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The Use of Amphetamines for Improving Cognitive Impairment in Patients with Multiple Sclerosis

13 August 2016


Background: Multiple sclerosis (MS) is an autoimmune disorder that results in debilitating cognitive impairment in 40-65% of patients. There are no current treatments for this symptom of MS. This is a systematic review of literature on the impact amphetamines have on cognitive function of MS patients.

Methods: An exhaustive search of available medical literature was conducted using MEDLINE-Ovid, MEDLINE-PubMed, Web of Science, and CINAHL. Keywords used included: amphetamines and multiple sclerosis. Relevant articles were assessed for quality using GRADE.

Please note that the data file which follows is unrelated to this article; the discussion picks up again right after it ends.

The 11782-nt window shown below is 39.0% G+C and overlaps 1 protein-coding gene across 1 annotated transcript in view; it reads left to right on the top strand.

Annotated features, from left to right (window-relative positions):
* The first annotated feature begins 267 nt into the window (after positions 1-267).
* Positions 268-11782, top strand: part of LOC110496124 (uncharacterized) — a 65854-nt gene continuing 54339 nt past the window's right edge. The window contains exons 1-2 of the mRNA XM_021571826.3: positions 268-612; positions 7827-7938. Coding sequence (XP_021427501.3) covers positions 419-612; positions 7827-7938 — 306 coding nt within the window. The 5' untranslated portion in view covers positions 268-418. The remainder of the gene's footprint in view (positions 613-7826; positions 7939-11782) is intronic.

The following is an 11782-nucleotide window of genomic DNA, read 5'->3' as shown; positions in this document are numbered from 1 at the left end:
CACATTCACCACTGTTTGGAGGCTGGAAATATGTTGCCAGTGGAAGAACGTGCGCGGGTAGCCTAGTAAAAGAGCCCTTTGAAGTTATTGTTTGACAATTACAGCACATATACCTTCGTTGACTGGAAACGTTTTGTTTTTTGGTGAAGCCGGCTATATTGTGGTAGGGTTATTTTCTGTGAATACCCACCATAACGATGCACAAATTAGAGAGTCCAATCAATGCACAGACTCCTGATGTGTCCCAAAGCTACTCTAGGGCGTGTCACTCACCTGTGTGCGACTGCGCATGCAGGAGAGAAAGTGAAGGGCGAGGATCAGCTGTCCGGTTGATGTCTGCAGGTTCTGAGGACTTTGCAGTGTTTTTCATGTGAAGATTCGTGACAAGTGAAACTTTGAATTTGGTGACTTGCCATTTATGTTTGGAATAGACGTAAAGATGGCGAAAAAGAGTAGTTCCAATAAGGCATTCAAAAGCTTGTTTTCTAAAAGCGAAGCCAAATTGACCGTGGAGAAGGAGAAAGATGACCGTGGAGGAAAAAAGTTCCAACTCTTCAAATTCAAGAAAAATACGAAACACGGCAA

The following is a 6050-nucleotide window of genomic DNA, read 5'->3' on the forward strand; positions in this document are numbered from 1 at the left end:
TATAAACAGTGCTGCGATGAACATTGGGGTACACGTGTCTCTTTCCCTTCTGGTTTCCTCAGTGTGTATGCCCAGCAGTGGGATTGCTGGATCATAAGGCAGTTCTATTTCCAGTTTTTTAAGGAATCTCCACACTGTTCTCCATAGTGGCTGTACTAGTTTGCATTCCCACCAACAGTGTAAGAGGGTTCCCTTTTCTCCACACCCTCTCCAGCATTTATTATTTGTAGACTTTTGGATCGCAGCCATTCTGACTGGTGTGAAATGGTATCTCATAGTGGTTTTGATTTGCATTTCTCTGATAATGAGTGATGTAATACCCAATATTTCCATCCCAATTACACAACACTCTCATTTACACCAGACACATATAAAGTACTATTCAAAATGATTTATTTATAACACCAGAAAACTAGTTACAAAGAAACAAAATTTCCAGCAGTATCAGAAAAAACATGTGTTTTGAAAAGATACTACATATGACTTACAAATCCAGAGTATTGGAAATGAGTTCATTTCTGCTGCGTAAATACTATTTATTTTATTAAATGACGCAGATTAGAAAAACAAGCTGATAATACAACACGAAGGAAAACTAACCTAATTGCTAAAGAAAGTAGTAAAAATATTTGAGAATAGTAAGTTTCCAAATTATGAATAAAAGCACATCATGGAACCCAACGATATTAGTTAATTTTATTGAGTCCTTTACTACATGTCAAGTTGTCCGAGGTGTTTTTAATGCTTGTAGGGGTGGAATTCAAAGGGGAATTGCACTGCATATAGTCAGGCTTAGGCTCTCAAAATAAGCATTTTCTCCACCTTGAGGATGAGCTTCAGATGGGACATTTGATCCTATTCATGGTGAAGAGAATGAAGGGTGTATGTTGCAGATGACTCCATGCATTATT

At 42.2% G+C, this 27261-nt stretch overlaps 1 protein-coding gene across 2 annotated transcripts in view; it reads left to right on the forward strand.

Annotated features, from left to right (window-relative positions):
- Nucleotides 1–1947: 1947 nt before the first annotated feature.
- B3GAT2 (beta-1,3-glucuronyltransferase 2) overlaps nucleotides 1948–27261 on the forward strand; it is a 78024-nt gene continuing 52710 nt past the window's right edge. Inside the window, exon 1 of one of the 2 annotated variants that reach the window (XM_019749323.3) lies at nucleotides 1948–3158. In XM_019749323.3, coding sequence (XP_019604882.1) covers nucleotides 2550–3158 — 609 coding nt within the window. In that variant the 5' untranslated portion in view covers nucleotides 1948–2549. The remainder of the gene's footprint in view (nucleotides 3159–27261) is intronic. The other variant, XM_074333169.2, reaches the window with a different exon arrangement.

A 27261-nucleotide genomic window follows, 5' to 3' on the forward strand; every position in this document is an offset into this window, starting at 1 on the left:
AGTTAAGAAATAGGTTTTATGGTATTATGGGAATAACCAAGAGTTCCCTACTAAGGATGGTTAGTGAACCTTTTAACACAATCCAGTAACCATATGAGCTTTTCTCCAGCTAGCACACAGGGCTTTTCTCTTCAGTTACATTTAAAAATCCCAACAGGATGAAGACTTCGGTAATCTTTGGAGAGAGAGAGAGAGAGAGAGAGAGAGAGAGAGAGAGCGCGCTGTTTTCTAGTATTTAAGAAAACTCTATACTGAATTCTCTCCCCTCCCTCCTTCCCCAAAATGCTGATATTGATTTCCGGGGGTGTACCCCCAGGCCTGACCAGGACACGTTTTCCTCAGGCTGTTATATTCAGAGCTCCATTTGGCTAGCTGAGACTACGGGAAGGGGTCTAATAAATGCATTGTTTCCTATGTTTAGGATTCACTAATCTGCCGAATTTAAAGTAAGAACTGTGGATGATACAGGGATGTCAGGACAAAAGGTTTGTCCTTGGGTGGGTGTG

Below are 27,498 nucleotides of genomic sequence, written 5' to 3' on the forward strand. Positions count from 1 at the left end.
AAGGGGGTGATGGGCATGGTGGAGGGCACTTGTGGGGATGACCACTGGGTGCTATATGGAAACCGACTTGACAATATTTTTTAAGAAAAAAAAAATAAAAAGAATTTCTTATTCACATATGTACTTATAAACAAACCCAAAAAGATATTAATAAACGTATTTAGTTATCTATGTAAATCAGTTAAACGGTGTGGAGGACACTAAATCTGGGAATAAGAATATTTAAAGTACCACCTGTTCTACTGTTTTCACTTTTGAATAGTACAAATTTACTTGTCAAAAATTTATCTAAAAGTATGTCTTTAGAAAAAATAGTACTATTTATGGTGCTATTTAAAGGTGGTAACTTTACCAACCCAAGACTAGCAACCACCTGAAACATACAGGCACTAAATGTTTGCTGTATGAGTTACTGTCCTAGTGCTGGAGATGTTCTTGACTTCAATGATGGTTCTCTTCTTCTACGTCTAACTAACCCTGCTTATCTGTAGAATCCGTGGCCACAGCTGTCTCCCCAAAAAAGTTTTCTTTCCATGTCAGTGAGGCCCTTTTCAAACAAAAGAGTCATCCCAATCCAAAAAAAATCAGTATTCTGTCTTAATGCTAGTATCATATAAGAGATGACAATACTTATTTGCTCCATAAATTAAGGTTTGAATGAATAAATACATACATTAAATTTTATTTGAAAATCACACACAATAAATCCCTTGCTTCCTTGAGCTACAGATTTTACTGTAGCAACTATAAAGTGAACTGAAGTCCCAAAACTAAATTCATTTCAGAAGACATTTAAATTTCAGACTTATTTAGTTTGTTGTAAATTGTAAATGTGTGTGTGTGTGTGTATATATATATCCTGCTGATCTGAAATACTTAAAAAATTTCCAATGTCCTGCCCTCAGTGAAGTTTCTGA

Results: Three studies have statistically significant improvements in some aspects of cognitive function in patients on amphetamines when compared to placebo. However, a high rate of adverse events were noted with L-isomer or D-isomer amphetamines alone.

Conclusion: Amphetamines positively impact cognitive function in MS patients. Mixed amphetamine salts extended release (MAS-XR) seemingly have the lowest rate of adverse effects with the greatest benefit per the Morrow & Rosehart study. Further research is needed to integrate this into a clinical setting.

Keywords: Amphetamines, multiple sclerosis


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